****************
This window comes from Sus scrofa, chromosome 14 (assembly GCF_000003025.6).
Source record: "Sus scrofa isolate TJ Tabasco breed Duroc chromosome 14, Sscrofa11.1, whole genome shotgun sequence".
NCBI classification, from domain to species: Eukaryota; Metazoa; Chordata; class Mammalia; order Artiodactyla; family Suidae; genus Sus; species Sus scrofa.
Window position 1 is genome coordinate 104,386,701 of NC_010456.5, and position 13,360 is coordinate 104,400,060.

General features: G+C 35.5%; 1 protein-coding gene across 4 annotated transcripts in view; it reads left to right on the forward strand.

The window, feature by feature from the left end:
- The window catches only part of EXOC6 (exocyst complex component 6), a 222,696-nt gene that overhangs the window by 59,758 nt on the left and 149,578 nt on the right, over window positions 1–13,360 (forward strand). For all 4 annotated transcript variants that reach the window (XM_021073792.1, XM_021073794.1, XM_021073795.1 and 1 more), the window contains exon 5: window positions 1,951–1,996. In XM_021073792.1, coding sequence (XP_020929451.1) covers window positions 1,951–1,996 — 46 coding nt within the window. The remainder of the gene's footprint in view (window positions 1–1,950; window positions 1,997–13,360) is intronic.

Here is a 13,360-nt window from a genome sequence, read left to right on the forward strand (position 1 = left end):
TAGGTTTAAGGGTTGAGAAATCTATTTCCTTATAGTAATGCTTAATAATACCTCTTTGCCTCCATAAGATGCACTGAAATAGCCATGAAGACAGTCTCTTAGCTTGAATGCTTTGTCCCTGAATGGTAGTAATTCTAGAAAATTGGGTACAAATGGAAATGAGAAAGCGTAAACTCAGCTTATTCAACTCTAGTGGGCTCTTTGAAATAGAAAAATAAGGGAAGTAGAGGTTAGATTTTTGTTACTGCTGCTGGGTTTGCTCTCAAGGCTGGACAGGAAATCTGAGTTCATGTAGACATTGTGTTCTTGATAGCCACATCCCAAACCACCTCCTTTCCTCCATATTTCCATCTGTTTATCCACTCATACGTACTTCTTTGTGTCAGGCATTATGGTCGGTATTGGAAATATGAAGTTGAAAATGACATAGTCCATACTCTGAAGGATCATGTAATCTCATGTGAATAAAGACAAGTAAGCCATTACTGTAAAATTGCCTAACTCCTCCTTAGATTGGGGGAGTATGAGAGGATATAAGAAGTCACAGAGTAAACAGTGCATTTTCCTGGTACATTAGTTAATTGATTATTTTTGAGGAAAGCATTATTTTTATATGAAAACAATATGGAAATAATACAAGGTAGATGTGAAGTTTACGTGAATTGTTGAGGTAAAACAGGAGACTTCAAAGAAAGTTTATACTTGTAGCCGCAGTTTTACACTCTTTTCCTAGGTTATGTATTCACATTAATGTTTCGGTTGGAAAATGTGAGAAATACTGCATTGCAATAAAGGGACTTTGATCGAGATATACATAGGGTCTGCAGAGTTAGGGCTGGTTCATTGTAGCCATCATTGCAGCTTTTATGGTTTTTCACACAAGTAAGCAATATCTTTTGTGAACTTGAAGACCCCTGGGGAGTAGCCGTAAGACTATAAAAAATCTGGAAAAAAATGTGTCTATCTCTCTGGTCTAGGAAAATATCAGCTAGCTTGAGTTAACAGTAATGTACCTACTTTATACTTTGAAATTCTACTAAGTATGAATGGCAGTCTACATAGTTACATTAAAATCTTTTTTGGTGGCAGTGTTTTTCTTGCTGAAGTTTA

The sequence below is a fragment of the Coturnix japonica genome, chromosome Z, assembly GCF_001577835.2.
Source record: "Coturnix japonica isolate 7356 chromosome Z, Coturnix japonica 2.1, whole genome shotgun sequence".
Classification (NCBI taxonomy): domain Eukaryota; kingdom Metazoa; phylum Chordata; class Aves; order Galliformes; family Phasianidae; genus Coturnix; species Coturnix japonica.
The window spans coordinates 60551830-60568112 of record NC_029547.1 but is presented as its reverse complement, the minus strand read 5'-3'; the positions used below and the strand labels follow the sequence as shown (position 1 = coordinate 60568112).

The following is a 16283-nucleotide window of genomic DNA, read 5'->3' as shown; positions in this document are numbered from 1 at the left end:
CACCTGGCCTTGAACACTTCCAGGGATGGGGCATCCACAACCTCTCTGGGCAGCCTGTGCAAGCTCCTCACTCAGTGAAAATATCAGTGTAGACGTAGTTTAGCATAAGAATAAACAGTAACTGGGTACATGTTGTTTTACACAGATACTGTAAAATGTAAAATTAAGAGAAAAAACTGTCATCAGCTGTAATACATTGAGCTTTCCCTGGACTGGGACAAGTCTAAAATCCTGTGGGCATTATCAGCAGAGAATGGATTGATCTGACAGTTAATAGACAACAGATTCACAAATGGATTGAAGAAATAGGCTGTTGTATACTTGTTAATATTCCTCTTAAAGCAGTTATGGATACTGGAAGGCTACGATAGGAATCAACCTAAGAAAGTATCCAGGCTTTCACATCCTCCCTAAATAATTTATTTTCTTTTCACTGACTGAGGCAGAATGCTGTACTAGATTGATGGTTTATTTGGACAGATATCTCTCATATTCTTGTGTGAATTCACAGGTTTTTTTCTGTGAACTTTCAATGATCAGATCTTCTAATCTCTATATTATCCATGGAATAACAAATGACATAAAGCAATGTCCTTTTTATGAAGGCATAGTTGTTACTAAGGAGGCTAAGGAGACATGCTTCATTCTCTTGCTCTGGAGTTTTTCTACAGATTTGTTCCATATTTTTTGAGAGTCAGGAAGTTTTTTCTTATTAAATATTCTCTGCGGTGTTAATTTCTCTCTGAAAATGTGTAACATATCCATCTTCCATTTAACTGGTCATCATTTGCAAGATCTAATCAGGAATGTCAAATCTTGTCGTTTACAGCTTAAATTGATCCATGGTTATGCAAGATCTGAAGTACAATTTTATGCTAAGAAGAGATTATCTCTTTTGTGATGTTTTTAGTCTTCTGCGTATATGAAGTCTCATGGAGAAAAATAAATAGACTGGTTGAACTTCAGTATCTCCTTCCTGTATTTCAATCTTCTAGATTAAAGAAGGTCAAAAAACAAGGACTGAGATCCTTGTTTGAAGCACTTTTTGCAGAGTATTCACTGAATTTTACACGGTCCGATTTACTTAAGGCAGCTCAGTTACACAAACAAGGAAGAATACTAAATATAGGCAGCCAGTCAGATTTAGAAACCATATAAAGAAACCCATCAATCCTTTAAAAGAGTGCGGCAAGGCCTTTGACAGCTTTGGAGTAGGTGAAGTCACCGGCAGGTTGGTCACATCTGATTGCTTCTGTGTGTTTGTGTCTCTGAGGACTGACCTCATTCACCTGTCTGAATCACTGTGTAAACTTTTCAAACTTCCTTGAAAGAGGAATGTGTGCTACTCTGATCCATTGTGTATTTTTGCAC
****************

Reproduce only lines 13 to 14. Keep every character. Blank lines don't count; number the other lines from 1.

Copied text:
The window spans coordinates 60551830-60568112 of record NC_029547.1 but is presented as its reverse complement, the minus strand read 5'-3'; the positions used below and the strand labels follow the sequence as shown (position 1 = coordinate 60568112).

The following is a 16283-nucleotide window of genomic DNA, read 5'->3' as shown; positions in this document are numbered from 1 at the left end: